Reconnecting with the World via the Internet

I didn’t realize how lonely the first month after having a baby really is. Sure, you have the company of the baby, but for someone who is used to being around other people on a daily basis and having some form of adult human interaction, it can be a shock to the system (in addition to the other stuff that comes with having a baby, which I won’t go into here).

While it has gotten considerably easier to find our groove over two months, a huge part of my rediscovered happiness has been found online. In addition to streaming a lot of Bravo and Netflix, and consulting Dr. Google at least once a day for 4 weeks, the internet has actually helped me step into my new role.



Without being as cliché to say “find your tribe,” there can be a sense of “these are my people” when you connect with the right groups/people/apps.

Private Groups. One of the biggest things online that helped me feel connected was private groups. A few of them are directly related to “mommy stuff” and another is a fitness accountability group. People post daily about challenges/victories, offer advice, and are overall supportive. The groups I like and participate in have a few things in common:

  • There’s no judgment. Mom-shaming is real, and from what I’ve seen it tends to come from other moms. The mom groups I like participating in are honest and not critical of each other’s parenting choices. I won’t go into detail my feelings about this, but when people come to a safe space to vent or genuinely ask for help, the last thing that makes them feel “connected” is getting criticized.
  • It’s honest. The groups I like are the ones that really capture the “win some, lose some” essence of everyday life. It’s not always Instagram worthy, but it’s still nice to share. For instance, one mom had gotten glammed up, just because, only to have her kiddo spit up all over her outfit. Some days I work out in my living room in baggy t-shirts and boxer shorts. The point is we don’t take ourselves too seriously.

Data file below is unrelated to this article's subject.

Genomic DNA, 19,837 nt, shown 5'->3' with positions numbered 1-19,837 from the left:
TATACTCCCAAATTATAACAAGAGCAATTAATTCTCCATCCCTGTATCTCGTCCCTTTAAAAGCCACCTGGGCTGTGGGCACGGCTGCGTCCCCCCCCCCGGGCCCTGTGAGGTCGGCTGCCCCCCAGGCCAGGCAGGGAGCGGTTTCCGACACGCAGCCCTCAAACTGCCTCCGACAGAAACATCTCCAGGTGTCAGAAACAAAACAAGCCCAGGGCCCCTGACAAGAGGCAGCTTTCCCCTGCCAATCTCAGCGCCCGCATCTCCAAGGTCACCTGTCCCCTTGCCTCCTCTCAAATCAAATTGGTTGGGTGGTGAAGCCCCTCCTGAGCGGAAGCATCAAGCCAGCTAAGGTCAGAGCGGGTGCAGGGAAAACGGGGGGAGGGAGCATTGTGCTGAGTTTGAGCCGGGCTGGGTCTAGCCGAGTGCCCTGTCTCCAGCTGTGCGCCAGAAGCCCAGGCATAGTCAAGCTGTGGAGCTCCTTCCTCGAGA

• It feels like a conversation. After all, that’s why I sought out online groups in the first place. The best groups encourage others to post and it’s not all dominated by one person (but there usually is some sort of moderator who keeps things going if needed).

If you can find a group with a common interest, join up! If you can’t find one…create one 🙂



Events on Facebook. Another way to stay connected is looking at the events on Facebook. One of my friends actually pointed out Emlen Family Doula’s new Postpartum Support Group that meets every first and third Sunday. Without Facebook, I never would have known about this delightfully local and incredibly relevant/helpful event.

You can search events locally, by event “type,” and Facebook will also let you know if you have a few friends interested in a nearby event (which may or may not feel a little bit creepy). This example is more of an intersection between online and “real life” but it helped me feel connected to other people in a meaningful way.

Hobbies. For me, working out has always been something that brings me joy. Using the power of the internet to read blogs from some of my favorite fitness people (Hungry Runner Girl, Carrot’s N Cake) helped me feel someone connected again. That, and I was able to stream some easy post-partum workouts to get my endorphin level back up before getting the doctor’s clearance to resume a more intense program. For other people, connecting with a hobby online may mean perusing through Pinterest or writing blog posts of their own.

Entertainment. My postpartum period was not all productive (actually a small percent of it was). Most of it was spent catching up on Bravo TV, checking out some new Netflix shows (American Vandal satisfies my love for true crime and comedy). Another source of entertainment was Instagram. There are a lot of funny/absurd memes about parenting- and complete randomness- that ate up more of my time than I’d care to admit. Strange as it may seem, these memes actually made me feel connected to the outside world because it helped me remember that it everyone struggles- but sometimes you just have to laugh about it.

Turn it Off. Honestly, sometimes it’s all a bit overwhelming and you just have to step away from your phone or computer. Maybe make some tea, go outside for fresh air, read a book…we all need a break every now and then! Sometimes the most important connection to focus on is the one with yourself.

I’m happy to slowly be reconnecting with the world, online and off… and I hope this post helps at least one other person do the same.



Kassandra Strout
Kassie is a distance runner and a distance reader really. She lives in Ellsworth Maine and, while she might be quiet when you meet her, will throw out something witty when you least expect it.

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